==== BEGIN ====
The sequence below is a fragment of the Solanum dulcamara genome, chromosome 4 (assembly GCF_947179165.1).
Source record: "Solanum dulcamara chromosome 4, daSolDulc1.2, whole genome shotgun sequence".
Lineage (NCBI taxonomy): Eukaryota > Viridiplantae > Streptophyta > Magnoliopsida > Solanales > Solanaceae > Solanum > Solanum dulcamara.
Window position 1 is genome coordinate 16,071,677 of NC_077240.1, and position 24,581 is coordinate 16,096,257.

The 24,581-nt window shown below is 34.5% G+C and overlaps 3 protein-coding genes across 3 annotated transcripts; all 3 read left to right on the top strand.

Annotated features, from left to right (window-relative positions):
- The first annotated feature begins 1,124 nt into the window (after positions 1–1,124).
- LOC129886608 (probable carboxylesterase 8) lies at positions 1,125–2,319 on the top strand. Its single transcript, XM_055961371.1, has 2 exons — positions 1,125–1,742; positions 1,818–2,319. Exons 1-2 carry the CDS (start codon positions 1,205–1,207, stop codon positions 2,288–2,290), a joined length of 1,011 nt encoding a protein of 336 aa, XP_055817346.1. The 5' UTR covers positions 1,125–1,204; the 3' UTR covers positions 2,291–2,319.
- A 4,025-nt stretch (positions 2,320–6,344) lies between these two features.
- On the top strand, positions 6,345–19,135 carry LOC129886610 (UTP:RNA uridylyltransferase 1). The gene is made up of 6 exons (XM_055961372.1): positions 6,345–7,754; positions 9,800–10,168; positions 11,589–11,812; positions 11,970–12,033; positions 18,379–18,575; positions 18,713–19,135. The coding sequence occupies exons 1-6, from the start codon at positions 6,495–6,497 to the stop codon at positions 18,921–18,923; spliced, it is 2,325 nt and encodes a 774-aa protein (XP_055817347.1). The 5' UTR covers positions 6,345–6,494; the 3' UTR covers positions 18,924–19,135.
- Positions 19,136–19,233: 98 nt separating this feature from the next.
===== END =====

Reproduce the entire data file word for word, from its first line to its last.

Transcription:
The sequence below is a fragment of the Solanum dulcamara genome, chromosome 4 (assembly GCF_947179165.1).
Source record: "Solanum dulcamara chromosome 4, daSolDulc1.2, whole genome shotgun sequence".
Lineage (NCBI taxonomy): Eukaryota > Viridiplantae > Streptophyta > Magnoliopsida > Solanales > Solanaceae > Solanum > Solanum dulcamara.
Window position 1 is genome coordinate 16,071,677 of NC_077240.1, and position 24,581 is coordinate 16,096,257.

The 24,581-nt window shown below is 34.5% G+C and overlaps 3 protein-coding genes across 3 annotated transcripts; all 3 read left to right on the top strand.

Annotated features, from left to right (window-relative positions):
- The first annotated feature begins 1,124 nt into the window (after positions 1–1,124).
- LOC129886608 (probable carboxylesterase 8) lies at positions 1,125–2,319 on the top strand. Its single transcript, XM_055961371.1, has 2 exons — positions 1,125–1,742; positions 1,818–2,319. Exons 1-2 carry the CDS (start codon positions 1,205–1,207, stop codon positions 2,288–2,290), a joined length of 1,011 nt encoding a protein of 336 aa, XP_055817346.1. The 5' UTR covers positions 1,125–1,204; the 3' UTR covers positions 2,291–2,319.
- A 4,025-nt stretch (positions 2,320–6,344) lies between these two features.
- On the top strand, positions 6,345–19,135 carry LOC129886610 (UTP:RNA uridylyltransferase 1). The gene is made up of 6 exons (XM_055961372.1): positions 6,345–7,754; positions 9,800–10,168; positions 11,589–11,812; positions 11,970–12,033; positions 18,379–18,575; positions 18,713–19,135. The coding sequence occupies exons 1-6, from the start codon at positions 6,495–6,497 to the stop codon at positions 18,921–18,923; spliced, it is 2,325 nt and encodes a 774-aa protein (XP_055817347.1). The 5' UTR covers positions 6,345–6,494; the 3' UTR covers positions 18,924–19,135.
- Positions 19,136–19,233: 98 nt separating this feature from the next.